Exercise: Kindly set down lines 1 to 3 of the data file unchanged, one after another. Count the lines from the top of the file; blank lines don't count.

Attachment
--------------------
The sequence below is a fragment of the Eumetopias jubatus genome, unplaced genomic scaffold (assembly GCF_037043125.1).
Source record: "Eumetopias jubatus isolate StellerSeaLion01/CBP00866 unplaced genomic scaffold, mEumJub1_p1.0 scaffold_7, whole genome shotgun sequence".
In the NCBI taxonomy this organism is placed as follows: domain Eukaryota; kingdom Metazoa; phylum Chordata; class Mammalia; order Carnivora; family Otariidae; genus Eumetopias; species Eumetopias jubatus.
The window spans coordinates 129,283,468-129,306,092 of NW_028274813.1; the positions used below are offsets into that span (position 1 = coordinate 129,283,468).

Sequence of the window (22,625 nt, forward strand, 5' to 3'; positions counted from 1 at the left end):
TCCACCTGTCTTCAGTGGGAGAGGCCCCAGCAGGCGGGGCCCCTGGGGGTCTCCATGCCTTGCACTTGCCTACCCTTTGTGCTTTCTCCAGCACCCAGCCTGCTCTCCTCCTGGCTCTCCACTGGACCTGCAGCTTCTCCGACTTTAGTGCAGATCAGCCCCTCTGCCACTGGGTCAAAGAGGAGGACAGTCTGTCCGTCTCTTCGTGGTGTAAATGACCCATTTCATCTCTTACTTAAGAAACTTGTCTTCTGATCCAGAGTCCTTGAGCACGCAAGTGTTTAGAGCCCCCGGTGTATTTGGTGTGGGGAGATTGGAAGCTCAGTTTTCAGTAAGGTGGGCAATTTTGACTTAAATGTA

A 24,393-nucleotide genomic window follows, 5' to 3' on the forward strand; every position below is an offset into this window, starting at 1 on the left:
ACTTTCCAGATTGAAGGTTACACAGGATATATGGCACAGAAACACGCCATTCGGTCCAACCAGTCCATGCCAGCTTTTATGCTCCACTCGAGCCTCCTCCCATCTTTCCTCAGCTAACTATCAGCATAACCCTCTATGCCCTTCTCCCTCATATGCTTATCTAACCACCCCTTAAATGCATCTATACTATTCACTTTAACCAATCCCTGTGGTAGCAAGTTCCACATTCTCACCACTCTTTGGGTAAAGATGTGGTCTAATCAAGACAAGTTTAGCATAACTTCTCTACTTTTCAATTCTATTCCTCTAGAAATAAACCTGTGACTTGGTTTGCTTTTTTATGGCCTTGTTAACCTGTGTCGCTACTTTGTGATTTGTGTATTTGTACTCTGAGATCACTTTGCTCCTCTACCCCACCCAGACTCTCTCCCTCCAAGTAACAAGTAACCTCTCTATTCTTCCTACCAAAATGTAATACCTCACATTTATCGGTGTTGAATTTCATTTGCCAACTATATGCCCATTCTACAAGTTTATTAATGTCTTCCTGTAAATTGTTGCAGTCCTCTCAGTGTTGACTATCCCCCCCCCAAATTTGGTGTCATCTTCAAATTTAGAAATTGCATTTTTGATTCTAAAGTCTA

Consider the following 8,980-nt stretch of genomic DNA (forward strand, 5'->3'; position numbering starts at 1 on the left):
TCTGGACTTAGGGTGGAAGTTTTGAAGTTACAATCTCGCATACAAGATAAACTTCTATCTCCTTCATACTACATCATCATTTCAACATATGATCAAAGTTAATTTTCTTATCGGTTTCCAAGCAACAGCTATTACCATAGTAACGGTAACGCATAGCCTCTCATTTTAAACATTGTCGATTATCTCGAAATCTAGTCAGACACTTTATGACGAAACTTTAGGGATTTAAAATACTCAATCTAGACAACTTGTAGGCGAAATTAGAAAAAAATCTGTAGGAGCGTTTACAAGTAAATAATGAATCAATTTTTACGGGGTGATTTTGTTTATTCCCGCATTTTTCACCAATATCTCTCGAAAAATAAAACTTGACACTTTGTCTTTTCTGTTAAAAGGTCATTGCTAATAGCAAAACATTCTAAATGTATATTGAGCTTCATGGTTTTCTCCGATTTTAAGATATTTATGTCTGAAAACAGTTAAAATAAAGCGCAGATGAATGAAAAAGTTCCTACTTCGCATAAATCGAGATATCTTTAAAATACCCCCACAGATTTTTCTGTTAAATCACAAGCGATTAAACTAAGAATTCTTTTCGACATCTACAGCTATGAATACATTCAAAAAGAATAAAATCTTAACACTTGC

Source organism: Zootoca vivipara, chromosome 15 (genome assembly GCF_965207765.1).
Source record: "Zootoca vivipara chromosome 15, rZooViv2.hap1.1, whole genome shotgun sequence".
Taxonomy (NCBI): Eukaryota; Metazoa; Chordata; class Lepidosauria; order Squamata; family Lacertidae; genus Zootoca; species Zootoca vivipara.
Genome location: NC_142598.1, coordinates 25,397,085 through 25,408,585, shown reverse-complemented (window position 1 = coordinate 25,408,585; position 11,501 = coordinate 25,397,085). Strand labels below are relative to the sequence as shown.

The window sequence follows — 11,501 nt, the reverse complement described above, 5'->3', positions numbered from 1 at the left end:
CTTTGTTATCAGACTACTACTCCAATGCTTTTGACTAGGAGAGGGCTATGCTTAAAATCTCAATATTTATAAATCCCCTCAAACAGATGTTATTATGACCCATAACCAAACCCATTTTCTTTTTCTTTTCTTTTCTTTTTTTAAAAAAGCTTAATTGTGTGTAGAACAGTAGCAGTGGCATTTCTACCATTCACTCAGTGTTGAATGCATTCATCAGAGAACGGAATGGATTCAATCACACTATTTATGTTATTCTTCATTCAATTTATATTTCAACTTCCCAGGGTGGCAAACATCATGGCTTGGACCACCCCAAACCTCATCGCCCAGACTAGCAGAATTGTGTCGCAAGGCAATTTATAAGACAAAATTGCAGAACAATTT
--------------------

The sequence below is a fragment of the Eumetopias jubatus genome, unplaced genomic scaffold (assembly GCF_037043125.1).
Source record: "Eumetopias jubatus isolate StellerSeaLion01/CBP00866 unplaced genomic scaffold, mEumJub1_p1.0 scaffold_7, whole genome shotgun sequence".
In the NCBI taxonomy this organism is placed as follows: domain Eukaryota; kingdom Metazoa; phylum Chordata; class Mammalia; order Carnivora; family Otariidae; genus Eumetopias; species Eumetopias jubatus.